Instructor of Political Science, University of Colorado Boulder
AB Social Welfare University of California Berkeley; MA Political Science University of Arizona; PhD Political Science Harvard University
As an academic focused on American politics, I am an avid observer of politics, including of redistricting politics. I regularly teach undergraduates on issues of American politics, including on the US Congress, and oversee students engaged in political and campaign-related internships (for all political parties and a wide range of candidates at local, state and national levels). I am a regular voter, participated in some nonpartisan get-out-the-vote efforts in 2016, and have been a nominal financial contributor (a small donation to Joe Neguse's District 2 campaign (2019); small donations to state Senate candidate Sally Boccella (2020).
Boulder Rotary Club; American Red Cross (Boulder-Broomfield Chapter, Disaster Action Team); Institute for Environmental Solutions (steering committee for CO community projects, 2014-present); Global Greengrants (pro bono researcher, 2017-2019); Eco-Cycle (pro bono research associate, 2016-2017); Wild Foundation (pro bono project coordinator, 2015); Colorado Alliance for Environmental Educators; North American Association for Environmental Educators; Community Food Share (weekly volunteer in food distribution, 2015-2018)
I have concentrated my efforts on addressing environmental issues and community support. These are issues I take a hands-on approach to through my volunteer activities and then focus on through my classes (regularly teaching an upper division course at CU Boulder focused on environmental policy, for example)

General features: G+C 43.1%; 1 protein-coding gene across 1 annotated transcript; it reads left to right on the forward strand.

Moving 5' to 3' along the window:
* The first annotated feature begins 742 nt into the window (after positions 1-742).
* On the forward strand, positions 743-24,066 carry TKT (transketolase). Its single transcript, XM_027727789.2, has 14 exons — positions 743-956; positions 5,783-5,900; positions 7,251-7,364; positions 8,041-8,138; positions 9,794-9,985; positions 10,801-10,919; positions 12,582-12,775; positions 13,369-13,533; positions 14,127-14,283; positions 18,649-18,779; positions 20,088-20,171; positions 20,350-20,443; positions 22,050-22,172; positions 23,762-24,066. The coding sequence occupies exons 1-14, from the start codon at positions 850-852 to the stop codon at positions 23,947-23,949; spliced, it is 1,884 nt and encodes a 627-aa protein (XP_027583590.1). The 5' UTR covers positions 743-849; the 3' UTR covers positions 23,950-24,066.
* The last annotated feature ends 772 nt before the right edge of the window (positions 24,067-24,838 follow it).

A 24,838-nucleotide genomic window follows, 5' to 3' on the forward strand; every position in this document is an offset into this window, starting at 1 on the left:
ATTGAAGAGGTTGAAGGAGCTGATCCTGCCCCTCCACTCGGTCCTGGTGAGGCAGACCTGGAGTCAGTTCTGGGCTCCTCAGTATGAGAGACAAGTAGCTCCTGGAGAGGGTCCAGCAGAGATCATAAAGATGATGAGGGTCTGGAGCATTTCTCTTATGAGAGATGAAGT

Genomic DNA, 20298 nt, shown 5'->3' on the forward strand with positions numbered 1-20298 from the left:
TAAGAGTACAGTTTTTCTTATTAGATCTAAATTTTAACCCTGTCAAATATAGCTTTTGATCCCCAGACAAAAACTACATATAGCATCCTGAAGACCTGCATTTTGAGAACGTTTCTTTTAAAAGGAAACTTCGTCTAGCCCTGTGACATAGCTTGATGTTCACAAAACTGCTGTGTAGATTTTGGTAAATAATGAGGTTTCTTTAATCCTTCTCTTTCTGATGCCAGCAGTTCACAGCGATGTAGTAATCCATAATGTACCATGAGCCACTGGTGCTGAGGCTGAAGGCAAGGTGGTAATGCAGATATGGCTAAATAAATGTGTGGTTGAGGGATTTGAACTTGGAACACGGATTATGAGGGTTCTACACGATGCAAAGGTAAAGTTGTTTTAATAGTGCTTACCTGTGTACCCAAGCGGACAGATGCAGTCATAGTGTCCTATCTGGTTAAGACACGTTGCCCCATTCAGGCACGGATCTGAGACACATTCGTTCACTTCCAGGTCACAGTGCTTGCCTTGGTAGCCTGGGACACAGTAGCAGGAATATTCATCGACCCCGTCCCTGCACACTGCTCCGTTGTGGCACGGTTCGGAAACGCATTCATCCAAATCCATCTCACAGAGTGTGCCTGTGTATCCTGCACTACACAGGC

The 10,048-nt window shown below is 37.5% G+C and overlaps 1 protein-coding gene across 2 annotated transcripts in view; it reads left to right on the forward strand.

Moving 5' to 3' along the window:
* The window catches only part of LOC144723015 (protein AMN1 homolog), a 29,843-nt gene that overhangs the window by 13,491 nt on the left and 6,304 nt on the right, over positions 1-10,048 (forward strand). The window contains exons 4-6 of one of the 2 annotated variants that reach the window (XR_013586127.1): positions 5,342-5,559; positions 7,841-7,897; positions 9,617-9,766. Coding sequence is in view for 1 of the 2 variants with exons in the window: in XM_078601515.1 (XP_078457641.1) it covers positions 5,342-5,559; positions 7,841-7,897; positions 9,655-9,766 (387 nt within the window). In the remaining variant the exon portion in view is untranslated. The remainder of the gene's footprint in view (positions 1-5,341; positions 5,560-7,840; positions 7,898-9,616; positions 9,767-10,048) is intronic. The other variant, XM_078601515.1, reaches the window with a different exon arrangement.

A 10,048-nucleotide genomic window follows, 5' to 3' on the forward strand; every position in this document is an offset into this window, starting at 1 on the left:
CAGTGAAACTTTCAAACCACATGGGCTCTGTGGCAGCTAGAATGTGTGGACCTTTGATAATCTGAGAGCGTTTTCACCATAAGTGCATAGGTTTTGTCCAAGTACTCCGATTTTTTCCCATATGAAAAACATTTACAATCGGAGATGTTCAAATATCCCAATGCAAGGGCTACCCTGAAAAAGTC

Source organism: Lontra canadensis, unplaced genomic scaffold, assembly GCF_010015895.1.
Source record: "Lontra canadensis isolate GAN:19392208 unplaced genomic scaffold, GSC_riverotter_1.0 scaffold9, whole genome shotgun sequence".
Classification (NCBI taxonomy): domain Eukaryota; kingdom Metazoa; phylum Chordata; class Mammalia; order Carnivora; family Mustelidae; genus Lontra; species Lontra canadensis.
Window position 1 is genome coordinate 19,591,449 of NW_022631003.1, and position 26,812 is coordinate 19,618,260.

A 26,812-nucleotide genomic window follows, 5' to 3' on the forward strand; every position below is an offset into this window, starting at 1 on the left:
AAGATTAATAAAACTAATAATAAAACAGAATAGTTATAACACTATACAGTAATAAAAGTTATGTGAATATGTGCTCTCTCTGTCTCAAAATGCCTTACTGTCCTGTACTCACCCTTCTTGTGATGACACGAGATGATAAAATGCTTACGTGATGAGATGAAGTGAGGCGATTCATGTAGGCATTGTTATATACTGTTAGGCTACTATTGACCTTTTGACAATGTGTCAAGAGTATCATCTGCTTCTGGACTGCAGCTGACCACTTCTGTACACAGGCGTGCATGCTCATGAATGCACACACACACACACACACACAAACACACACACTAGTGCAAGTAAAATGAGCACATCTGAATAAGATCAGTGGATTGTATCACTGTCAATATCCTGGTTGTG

There are two basic reasons guiding my interest: First, I strongly support the interest of fair representation. Among other things, this means that district lines are not written in such a way to ensure a particular outcome, but rather that citizens in each district are given real choice with candidates that attend to the needs and interests of the population. Second, I am a strong believer in shared community responsibility. While it is easy to criticize the decisions of others, we often forget how difficult it is to shoulder the decisions. I offer my time and effort to share that responsibility.
Being even-handed and building consensus are critical practices in my teaching and community service. I seek to identify needs and shared interests in building towards agreement -- moving away from hard positions to language that fosters a commitment to supporting our common ground. I have long used the negotiation principles and practices developed in the book "Getting to Yes." In terms of my ability to be fair or impartial, these are practices critical in any effective community activity or in the teaching environment, and most particularly in the contemporary political science class. I communicate to students at the outset that we should expect disagreement and this is partly due to our different sets of life experiences. Furthermore, none of us has a lock on "the truth," and instead it is the collective set of perspectives that will help us to identify our common reality and get us closer to "the truth." This is akin to the traditional Indian parable, "the blind men and the elephant." With this at the foundation, I am committed to not only giving fair and equal voice to competing perspectives, but also asking individuals to "step into the shoes of the other" as we consider why we might disagree. I favor coming to the middle rather than than win-lose outcomes.
I am well-steeped in a variety of analytical methods, from quantitative to qualitative analysis, and seek the best available data to build understanding. Not all social phenomena are measurable or accepted as valid, and thus I am also very much attuned to how ideas are communicated, sometimes very intentionally designed to divide. I have also paid attention to the details of redistricting (legal rules, political manuevering, technology aids in achieving politically-favored results, etc.). While I cannot claim expertise in mapping, I am an analytical thinker and balanced thinker who can spot bias.